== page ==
|IMAGE OF INTERESTS
|Year : 2021 | Volume
| Issue : 1 | Page : 44
Stones and abdominal pain – Not the usual suspects
Rajeeb Jaleel1, Girish Desai2, Amit Kumar Dutta1
1 Department of Gastroenterology, Christian Medical College, Vellore, Tamil Nadu, India
2 Department of Radiology, Christian Medical College, Vellore, Tamil Nadu, India
|Date of Submission||19-Aug-2020|
|Date of Decision||21-Aug-2020|
|Date of Acceptance||02-Sep-2020|
|Date of Web Publication||04-Dec-2020|
Amit Kumar Dutta
Department of Gastroenterology, Christian Medical College, Vellore - 632 004, Tamil Nadu
Source of Support: None, Conflict of Interest: None
|How to cite this article:|
Jaleel R, Desai G, Dutta AK. Stones and abdominal pain – Not the usual suspects. Gastroenterol Hepatol Endosc Pract 2021;1:44
A 52-year-old woman? presented with a history of recurrent abdominal pain for the past 5 years. The pain was moderate to severe in intensity, located predominantly in the periumbilical region, and lasted for few hours. There was no history of vomiting, significant abdominal distension, or obstipation. Examination of the abdomen was unremarkable. Upper gastrointestinal endoscopy and colonoscopy with segmental mucosal biopsies were normal. Based on her symptoms and location of abdominal pain, computed tomography enterography was done. It showed focal stricture in the mid-ileal loop with proximal ileal loop dilatation. Multiple enteroliths were noted in the dilated segment of the ileum [Figure 1a and b].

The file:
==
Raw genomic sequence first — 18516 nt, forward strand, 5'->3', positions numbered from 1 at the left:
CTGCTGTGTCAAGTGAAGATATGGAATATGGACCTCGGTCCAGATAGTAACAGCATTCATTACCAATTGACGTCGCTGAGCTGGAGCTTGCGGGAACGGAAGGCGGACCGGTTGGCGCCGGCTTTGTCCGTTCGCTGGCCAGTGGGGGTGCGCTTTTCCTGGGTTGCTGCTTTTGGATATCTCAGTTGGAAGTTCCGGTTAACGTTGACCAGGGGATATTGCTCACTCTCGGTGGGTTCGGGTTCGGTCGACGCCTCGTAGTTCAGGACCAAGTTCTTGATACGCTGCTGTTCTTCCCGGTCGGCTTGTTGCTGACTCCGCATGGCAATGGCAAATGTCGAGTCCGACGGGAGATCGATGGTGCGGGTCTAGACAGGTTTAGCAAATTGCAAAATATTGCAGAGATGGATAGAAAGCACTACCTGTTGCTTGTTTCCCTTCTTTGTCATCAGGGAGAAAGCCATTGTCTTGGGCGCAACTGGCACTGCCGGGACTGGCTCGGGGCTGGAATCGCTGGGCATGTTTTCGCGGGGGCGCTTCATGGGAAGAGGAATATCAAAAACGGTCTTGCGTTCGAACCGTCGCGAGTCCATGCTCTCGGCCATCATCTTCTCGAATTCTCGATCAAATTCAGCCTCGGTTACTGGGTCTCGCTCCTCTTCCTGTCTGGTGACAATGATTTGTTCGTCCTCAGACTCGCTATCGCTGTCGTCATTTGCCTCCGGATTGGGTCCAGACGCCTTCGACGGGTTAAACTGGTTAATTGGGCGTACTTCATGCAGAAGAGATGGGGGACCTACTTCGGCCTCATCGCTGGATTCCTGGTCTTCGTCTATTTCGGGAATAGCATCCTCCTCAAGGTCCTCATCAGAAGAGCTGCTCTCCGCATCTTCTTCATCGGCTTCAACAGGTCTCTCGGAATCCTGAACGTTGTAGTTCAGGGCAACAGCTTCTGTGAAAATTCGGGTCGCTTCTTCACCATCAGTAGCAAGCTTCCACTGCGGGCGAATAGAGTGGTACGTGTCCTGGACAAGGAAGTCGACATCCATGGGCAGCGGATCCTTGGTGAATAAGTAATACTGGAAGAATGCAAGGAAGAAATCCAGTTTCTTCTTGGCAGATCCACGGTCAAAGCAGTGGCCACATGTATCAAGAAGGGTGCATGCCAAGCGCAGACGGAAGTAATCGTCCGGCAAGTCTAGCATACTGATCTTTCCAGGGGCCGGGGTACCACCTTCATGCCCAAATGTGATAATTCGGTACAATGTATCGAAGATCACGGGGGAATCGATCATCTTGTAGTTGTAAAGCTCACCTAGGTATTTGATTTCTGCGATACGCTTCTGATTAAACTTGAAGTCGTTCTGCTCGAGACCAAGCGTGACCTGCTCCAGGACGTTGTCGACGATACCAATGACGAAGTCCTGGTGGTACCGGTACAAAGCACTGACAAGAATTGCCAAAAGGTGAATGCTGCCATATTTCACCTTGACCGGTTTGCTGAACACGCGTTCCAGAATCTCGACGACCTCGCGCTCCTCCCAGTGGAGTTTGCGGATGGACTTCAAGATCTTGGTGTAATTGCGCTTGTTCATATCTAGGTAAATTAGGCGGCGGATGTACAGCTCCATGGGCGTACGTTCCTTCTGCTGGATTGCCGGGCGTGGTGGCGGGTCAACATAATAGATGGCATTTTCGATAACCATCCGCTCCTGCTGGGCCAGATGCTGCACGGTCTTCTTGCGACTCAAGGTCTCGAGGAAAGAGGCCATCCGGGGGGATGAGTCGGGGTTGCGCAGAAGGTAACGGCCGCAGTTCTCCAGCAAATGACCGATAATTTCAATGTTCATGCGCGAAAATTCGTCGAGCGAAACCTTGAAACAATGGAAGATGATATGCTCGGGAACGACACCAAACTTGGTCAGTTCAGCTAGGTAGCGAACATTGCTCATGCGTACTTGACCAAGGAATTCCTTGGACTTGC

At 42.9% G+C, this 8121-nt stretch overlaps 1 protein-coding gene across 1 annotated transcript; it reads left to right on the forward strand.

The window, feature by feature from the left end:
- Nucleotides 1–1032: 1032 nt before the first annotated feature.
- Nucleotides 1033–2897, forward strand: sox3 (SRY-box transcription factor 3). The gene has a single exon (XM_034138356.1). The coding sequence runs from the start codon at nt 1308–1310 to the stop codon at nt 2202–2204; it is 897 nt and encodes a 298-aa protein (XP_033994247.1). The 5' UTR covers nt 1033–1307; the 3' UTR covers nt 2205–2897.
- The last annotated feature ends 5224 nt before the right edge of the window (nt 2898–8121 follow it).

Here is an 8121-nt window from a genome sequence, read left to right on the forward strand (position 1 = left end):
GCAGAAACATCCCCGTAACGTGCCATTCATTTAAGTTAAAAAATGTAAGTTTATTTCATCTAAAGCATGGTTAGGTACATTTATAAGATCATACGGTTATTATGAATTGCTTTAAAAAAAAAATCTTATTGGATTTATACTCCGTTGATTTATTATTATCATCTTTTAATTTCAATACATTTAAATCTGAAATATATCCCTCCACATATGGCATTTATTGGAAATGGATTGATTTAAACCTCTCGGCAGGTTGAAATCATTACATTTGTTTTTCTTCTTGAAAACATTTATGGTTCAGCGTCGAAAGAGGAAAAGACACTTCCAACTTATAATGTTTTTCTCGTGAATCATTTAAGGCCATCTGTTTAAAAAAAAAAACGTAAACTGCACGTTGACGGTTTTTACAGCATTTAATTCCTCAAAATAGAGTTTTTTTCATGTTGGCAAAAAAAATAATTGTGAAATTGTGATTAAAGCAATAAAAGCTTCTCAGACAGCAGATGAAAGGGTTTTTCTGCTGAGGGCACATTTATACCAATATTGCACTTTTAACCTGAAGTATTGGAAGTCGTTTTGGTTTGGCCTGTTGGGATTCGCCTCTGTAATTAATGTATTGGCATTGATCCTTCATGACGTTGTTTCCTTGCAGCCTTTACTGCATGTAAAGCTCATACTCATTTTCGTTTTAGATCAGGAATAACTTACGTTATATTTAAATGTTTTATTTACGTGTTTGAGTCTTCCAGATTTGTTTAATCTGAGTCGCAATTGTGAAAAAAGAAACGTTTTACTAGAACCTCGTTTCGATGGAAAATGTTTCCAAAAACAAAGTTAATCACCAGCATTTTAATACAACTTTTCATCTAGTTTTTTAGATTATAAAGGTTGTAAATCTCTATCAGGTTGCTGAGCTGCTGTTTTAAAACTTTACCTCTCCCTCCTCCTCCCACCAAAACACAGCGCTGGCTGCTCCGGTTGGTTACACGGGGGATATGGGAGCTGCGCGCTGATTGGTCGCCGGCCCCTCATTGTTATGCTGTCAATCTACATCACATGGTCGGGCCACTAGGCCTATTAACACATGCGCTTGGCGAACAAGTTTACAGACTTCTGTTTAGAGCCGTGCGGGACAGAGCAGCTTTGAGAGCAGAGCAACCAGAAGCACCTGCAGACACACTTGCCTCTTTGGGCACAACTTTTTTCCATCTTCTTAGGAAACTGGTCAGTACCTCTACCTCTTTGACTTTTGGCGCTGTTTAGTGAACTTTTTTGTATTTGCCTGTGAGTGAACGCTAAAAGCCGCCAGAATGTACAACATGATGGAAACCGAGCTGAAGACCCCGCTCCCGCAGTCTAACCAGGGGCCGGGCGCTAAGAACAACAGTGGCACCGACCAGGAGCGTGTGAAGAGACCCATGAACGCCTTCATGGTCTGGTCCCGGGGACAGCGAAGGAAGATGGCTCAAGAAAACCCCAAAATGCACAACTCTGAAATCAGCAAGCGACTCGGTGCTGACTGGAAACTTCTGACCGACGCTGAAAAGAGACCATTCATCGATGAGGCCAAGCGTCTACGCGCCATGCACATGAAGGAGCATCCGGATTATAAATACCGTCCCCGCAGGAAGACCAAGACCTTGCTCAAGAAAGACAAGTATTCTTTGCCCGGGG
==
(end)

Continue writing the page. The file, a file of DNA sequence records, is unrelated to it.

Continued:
Enterolithiasis is a rare condition and may be primary or secondary based on the site of origin. Primary enteroliths are formed de novo in the intestine following prolonged stasis of contents in the lumen, whereas secondary enteroliths migrate to the intestine from extraintestinal locations. The stasis usually results from stricture, blind loops, or diverticula. Accordingly, enterolithiasis has been noted with small bowel strictures due to Crohn’s disease, tuberculosis, narrowed surgical anastomotic site, and small bowel diverticula. Clinical features include intermittent abdominal pain suggestive of partial bowel obstruction, but they may be asymptomatic. Some patients develop complications such as intestinal obstruction, ulceration, or perforation. The treatment is usually aimed at managing the underlying cause and often requires surgical intervention. Gallbladder, bile duct, kidney/ureter, and pancreas are the usual locations of stones in the abdomen associated with pain. Our patient had an unusual location of stones which formed due to prolonged stasis of small bowel contents proximal to the stricture.
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| References|| |
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